Five Essential Components of an IPM Program

1. Understanding the ecology and dynamics of the crop.

It is important to gather all of the knowledge we can about the crop we are growing. Most, if not all, pest problems can be directly related to the condition of the crop. The more we know about the ecology of the crop, the better pest management decisions we can make. For example, it is well known that over-vigorous grapevines can support larger leafhopper populations than vines of less vigor. Therefore, one way to keep leafhopper populations at acceptable levels is to be sure to avoid excess vine growth and to thin out the leaves around the grape cluster when the grapes are very small. Fewer leaves results in fewer leafhoppers. An additional benefit is that of increased air circulation, which reduces the likeliness of a condition known as bunch rot. Research has shown that leaf-pulling is as effective in preventing bunch rot as a fungicide spray.

2. Understanding the ecology and dynamics of the pest(s) and their natural enemies.

It is not only important to know what pests are present but also to know in detail about their life cycles, what makes their populations change, whether any natural controls are present and what effects these may have on the pests. By knowing as much about the pest as possible we may find some weak point that we can exploit.

3. Instituting a monitoring program to assess levels of pests and beneficial insects.

It is vitally important to constantly monitor the pest levels in the field. This is a crucial aspect of an IPM approach. By knowing how many pests are present we can make the best decision about how much damage they might cause to the crop. If natural enemies are present we also need to know how many there are because they may take care of the pest problem for us.

4. Establishing an economic threshold for each pest.

Effective monitoring and using economic thresholds make up the of core any IPM program. What is an economic threshold? It is the level of a pest population above which if a control action is not taken the amount of damage caused by the pest will exceed the amount it costs to control that pest. In other words it is the level of the pest population at which the control measure used pays for itself

5. Considering available control strategies and determining the most appropriate ones.

A wide range of control techniques is available for crop pests. They can be divided into 5 broad categories: chemical controls such as pesticides, cultural controls such as mowing and tilling, natural controls such as natural enemy releases, behavioral control such as the use of insect pheromones, and genetic control such as the use of resistant rootstocks.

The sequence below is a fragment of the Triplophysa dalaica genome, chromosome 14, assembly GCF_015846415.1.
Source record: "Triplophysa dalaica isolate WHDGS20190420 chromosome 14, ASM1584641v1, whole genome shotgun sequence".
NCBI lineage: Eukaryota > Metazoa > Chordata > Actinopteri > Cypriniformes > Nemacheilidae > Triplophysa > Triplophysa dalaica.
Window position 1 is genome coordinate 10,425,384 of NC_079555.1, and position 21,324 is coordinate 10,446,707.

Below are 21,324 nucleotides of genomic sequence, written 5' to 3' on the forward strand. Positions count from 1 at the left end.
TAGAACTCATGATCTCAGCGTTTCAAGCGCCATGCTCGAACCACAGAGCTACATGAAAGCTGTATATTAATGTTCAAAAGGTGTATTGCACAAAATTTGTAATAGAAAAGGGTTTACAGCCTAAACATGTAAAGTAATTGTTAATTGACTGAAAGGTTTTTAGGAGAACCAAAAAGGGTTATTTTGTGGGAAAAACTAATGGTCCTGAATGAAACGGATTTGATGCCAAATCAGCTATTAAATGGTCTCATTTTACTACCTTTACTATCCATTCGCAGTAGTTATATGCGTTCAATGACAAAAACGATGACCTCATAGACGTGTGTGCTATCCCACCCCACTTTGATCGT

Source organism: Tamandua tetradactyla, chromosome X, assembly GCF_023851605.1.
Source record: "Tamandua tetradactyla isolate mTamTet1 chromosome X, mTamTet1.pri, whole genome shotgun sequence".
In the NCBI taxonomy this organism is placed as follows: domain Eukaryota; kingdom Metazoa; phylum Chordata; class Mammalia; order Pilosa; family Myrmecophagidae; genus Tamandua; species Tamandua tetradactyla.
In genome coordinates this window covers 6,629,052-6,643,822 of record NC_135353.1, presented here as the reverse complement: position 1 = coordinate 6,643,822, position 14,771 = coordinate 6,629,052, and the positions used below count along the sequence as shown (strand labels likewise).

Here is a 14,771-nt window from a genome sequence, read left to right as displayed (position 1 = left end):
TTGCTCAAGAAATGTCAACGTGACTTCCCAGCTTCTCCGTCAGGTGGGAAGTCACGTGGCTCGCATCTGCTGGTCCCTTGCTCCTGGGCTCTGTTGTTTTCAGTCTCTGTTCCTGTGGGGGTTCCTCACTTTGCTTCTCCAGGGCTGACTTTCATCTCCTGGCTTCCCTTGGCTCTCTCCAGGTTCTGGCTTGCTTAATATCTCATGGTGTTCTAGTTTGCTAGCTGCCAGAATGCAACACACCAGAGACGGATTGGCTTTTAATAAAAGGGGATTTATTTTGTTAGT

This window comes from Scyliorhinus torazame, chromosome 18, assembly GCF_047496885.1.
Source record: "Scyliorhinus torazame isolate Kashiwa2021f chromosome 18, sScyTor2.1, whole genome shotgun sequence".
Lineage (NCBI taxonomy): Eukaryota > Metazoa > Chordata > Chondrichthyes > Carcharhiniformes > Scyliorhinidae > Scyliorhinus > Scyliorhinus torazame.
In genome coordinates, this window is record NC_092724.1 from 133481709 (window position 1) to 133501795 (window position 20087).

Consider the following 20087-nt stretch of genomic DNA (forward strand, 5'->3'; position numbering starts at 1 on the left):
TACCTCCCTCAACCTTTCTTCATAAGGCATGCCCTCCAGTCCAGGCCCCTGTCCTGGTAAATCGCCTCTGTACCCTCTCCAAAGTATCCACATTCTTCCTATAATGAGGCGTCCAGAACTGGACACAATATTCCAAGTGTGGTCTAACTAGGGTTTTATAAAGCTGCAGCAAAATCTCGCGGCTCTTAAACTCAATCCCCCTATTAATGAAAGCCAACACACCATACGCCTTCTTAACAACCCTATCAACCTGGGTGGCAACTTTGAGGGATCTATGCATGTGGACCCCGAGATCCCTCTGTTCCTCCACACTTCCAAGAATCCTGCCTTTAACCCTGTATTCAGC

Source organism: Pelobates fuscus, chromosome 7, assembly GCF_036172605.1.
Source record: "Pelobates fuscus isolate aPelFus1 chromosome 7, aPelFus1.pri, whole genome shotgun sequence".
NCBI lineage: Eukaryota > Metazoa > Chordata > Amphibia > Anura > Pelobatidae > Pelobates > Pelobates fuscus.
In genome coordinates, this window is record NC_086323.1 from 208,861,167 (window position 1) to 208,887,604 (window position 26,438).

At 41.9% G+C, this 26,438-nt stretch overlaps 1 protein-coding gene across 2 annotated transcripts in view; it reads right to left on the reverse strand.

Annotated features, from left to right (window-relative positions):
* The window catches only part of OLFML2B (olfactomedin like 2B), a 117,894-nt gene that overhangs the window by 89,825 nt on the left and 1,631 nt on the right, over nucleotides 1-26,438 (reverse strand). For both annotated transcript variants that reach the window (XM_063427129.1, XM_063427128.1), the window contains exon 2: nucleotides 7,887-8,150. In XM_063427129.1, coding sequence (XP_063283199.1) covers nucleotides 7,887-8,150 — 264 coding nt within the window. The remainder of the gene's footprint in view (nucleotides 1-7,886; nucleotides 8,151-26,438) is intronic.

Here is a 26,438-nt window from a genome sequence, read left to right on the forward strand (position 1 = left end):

It is very important to choose the right control strategy based on the economic nature of the pest problem, the cost of the particular control strategy and the effects of this strategy on the environment and public health.

IPM is an ‘Approach’ and Changes with Time

IPM is not a technique or a recipe, but rather an approach to solving pest problems. Particular techniques for pest management may vary from field to field, year to year, crop to crop, and grower to grower but the overall approach is always the same, using the 5 essential components of an IPM program. It is important to point out that an IPM program is not a cookbook approach. It would be nice if we could tackle a pest problem the same way every time but history has shown us that this will not work.

An IPM program is never complete. The reason for this is that over time we learn more about our crop, our pests and their natural enemies, and refine our monitoring programs. We also improve our economic thresholds, and develop new control strategies. As we gain more knowledge, we need to use it to refine our IPM programs to make them more effective and to ensure they will work in the long-term. This is the best way to minimize the economic impacts of pests in our fields and minimize the risks to our health and the environment.

This essay was written by Protected Harvest founding board member Dr. Cliff Ohmart, Director of Integrated Farming and Research at the  Lodi-Woodbridge Winegrape Commission in California, before he joined SureHarvest in 2009.